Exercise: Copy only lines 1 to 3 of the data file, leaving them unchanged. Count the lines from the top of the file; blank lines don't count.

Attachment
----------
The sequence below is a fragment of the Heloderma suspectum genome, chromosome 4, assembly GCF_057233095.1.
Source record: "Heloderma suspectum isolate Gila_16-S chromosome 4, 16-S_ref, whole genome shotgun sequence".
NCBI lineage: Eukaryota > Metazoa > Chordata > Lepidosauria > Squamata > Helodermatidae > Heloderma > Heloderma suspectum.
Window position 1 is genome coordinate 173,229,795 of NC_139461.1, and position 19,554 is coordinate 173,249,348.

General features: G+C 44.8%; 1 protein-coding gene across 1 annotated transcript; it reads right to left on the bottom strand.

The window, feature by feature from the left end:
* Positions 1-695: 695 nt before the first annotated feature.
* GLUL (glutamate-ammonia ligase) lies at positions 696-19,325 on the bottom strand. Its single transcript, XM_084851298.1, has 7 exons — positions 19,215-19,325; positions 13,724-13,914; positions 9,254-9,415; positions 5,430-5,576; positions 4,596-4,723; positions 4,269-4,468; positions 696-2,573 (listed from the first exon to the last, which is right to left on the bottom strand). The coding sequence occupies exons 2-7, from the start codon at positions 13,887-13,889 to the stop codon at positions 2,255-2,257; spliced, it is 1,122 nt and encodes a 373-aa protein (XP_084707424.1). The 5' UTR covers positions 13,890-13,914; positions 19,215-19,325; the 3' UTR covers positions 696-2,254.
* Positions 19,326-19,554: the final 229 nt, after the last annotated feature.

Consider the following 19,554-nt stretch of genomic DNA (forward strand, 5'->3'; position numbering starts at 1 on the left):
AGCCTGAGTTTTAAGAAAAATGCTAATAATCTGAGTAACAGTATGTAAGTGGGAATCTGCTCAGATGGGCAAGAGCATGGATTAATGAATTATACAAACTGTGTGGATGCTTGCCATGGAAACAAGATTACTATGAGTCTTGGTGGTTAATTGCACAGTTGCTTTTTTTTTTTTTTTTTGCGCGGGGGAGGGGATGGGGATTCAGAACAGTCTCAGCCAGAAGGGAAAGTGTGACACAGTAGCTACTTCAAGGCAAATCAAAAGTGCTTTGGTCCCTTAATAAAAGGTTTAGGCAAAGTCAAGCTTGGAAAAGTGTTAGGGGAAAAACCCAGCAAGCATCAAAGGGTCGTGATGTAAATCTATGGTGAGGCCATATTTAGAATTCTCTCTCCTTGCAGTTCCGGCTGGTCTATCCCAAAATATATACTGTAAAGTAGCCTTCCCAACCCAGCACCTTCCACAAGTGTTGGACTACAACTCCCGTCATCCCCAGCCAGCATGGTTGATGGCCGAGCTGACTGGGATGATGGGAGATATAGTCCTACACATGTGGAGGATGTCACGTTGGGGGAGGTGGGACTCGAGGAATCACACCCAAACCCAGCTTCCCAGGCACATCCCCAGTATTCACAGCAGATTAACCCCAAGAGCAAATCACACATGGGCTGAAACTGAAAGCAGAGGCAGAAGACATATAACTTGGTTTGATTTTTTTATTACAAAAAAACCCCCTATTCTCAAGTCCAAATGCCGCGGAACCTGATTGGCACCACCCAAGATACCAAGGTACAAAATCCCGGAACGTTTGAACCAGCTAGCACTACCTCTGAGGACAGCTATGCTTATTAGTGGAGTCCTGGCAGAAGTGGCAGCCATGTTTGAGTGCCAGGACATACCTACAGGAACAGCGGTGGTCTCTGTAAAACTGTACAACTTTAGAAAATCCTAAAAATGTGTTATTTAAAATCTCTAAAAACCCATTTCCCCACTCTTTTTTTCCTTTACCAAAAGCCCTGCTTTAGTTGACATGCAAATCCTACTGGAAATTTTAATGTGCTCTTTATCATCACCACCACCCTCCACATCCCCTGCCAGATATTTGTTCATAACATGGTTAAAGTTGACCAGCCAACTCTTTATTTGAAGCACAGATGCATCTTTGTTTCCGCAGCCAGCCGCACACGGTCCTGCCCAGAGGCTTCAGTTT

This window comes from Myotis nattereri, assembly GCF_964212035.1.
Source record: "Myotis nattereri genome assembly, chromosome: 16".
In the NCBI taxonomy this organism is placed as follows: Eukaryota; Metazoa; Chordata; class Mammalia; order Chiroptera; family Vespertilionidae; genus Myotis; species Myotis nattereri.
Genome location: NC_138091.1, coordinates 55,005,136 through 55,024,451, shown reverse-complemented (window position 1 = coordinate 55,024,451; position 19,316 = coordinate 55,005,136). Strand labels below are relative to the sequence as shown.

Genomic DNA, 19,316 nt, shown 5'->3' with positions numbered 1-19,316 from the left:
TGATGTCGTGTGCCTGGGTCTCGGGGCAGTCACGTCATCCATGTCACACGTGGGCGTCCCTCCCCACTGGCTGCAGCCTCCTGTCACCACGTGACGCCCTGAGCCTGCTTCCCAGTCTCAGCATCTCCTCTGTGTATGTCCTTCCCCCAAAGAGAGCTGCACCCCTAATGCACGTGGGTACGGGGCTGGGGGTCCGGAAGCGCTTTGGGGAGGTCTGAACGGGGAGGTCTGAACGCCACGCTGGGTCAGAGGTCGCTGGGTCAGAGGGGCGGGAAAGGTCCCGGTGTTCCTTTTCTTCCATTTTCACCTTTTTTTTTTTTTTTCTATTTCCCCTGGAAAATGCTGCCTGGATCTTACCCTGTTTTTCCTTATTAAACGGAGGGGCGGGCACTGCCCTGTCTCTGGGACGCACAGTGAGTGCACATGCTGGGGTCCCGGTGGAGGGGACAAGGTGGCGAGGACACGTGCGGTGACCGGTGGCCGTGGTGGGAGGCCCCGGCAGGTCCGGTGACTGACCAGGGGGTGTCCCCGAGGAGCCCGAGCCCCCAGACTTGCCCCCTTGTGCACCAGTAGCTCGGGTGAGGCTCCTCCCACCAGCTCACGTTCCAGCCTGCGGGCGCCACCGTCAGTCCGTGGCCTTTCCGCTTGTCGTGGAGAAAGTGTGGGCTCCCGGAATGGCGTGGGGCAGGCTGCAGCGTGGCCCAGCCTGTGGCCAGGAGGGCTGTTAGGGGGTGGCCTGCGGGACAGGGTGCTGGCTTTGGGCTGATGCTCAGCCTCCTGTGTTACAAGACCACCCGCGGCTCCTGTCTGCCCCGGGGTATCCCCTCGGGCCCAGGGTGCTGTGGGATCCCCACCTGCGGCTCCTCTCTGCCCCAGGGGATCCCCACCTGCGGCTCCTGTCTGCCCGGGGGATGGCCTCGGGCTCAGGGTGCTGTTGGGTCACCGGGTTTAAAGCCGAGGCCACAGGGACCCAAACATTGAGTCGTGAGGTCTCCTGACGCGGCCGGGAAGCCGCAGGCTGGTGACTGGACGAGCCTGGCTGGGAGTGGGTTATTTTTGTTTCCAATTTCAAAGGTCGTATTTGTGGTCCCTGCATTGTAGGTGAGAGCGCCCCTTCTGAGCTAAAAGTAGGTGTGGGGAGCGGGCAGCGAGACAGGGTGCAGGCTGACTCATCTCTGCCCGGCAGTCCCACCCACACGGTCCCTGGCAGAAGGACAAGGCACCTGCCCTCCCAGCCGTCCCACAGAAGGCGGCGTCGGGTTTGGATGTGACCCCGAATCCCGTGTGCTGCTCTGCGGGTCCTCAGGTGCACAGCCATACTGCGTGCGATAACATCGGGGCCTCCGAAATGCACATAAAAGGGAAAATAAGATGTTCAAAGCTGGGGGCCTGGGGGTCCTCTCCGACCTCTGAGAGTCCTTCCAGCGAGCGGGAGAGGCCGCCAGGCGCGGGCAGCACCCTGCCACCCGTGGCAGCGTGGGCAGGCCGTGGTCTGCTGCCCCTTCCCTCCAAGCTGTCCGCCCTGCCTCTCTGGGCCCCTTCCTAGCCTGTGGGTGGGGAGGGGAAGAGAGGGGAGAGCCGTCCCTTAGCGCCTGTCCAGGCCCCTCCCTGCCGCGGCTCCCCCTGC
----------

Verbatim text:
The sequence below is a fragment of the Heloderma suspectum genome, chromosome 4, assembly GCF_057233095.1.
Source record: "Heloderma suspectum isolate Gila_16-S chromosome 4, 16-S_ref, whole genome shotgun sequence".
NCBI lineage: Eukaryota > Metazoa > Chordata > Lepidosauria > Squamata > Helodermatidae > Heloderma > Heloderma suspectum.